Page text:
Carcinoma of the cervix
Early invasive cervical squamous carcinoma - removed by hysterectomy
Image used with permission, Image 1350 from Peir Digital Library – public access image database,
http://peir.path.uab.edu University of Alabama at Birmingham, Department of Pathology
Advanced cervical carcinoma with urinary obstruction - removed at autopsy
The patient was an elderly woman who presented with post-menopausal bleeding, a foul smelling vaginal discharge, pain in the lower abdomen, dysuria and urinary frequency.
On vaginal examination a large fungating growth of the cervix was found.
She was given radiotherapy (palliative) but two weeks later she became mentally confused, then comatose, and died.
- The specimen shows, in the lower half, the bisected uterus and cervix (flapped open) and base of bladder.
- All these are extensively infiltrated by tumour tissue.
- Just above the bladder the right ureter disappears into tumour.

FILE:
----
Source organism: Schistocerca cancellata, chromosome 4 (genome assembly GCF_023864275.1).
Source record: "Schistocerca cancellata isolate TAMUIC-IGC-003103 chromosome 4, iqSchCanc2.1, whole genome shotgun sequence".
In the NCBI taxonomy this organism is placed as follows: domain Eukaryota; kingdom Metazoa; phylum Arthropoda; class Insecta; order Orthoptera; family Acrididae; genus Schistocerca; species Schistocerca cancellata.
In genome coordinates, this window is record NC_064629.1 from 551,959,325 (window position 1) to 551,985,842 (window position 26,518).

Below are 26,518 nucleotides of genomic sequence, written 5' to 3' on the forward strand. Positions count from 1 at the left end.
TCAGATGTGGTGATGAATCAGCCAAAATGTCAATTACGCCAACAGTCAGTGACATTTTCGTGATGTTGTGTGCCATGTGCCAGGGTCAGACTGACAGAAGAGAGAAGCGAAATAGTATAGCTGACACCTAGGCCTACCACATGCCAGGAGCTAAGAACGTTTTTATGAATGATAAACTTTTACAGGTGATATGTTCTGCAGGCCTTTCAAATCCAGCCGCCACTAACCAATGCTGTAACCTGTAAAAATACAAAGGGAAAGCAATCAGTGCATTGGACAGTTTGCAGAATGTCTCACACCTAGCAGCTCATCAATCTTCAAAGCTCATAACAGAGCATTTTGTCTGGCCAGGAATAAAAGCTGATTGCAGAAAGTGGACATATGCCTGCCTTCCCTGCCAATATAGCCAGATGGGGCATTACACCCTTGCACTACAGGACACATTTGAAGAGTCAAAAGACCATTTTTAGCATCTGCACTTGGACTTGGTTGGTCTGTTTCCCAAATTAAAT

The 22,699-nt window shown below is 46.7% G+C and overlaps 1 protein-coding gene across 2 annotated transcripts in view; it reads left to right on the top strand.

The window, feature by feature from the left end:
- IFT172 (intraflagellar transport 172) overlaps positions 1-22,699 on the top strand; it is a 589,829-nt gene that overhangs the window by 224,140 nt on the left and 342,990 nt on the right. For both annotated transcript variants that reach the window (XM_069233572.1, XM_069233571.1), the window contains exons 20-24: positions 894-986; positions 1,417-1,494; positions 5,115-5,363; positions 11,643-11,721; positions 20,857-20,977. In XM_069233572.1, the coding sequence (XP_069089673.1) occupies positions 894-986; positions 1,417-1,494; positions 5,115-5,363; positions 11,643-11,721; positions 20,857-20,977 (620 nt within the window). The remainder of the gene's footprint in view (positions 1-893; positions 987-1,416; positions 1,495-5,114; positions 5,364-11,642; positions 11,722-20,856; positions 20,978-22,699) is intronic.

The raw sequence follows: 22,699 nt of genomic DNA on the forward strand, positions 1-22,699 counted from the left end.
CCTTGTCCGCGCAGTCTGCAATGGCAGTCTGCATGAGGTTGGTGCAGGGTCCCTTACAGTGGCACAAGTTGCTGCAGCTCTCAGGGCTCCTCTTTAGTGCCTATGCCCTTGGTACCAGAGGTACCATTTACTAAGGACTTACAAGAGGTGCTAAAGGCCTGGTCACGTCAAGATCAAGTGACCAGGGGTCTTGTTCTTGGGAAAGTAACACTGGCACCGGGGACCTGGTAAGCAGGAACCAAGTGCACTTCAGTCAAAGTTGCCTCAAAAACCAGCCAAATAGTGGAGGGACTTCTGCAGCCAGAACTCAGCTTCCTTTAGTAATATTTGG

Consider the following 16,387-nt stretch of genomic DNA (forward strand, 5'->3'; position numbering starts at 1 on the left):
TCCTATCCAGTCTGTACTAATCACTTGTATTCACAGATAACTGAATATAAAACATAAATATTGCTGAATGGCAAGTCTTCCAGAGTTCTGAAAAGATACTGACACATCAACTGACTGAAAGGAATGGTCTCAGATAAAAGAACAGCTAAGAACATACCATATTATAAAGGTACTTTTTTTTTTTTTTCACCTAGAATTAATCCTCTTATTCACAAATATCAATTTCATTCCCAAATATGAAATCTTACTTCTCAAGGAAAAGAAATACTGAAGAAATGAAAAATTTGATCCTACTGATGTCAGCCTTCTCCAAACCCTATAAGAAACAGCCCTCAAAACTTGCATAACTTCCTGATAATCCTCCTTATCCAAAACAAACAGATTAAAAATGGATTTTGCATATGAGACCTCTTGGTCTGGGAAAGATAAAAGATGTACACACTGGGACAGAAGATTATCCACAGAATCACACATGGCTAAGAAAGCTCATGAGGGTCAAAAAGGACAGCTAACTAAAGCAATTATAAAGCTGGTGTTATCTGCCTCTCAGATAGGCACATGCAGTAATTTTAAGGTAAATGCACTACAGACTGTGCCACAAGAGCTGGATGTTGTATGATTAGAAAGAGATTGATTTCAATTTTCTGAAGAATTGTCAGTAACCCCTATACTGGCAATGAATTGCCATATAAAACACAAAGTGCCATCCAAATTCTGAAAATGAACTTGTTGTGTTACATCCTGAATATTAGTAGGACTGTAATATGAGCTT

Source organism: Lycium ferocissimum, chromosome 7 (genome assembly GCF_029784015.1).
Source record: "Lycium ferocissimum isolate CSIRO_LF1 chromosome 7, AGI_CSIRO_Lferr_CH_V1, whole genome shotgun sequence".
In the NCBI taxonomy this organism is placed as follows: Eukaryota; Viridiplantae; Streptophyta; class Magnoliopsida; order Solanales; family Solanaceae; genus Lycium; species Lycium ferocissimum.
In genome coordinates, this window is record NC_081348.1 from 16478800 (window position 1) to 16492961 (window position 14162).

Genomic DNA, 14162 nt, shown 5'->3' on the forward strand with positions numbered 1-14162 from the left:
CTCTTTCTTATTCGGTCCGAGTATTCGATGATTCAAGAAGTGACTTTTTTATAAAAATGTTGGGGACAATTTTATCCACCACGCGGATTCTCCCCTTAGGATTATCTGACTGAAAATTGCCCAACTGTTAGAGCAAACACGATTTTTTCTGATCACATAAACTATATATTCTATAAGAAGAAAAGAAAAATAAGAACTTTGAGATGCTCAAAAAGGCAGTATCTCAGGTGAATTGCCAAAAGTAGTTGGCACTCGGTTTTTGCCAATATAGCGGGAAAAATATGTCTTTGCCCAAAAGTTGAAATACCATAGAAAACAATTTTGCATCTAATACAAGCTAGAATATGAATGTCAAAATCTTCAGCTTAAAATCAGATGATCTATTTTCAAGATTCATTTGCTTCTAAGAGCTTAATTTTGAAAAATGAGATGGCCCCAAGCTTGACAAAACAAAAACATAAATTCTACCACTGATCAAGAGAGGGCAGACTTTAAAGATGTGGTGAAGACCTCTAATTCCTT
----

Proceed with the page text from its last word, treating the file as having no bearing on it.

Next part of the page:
- Both ureters are dilated, the right more so.
- The right kidney is atrophied while the left kidney is enlarged.
- This indicates that obstruction of the right ureter preceded that of the left by a long enough interval to allow some compensatory hypertrophy of the left kidney.
- Most patients with stage IV carcinoma of the cervix die in uraemia (renal failure) – this is explained by the anatomical proximity of the ureters to the cervix, just before they enter the bladder.
- Advanced cervical carcinomas extend directly into contiguous tissues – vagina, rectum, bladder, ureters, paracervical tissue.
- Obstruction of the ureters by tumour extension causes back pressure on the kidney, with dilatation of the renal pelvis and calyx, and atrophy of the functional renal parenchyma (=hydronephrosis).
- Infection (pyelonephritis) often supervenes.
A useful link
- Run through images 1-15 (covering cervix and vagina) on this WebPath page http://library.med.utah.edu/WebPath/FEMHTML/FEMIDX.html#2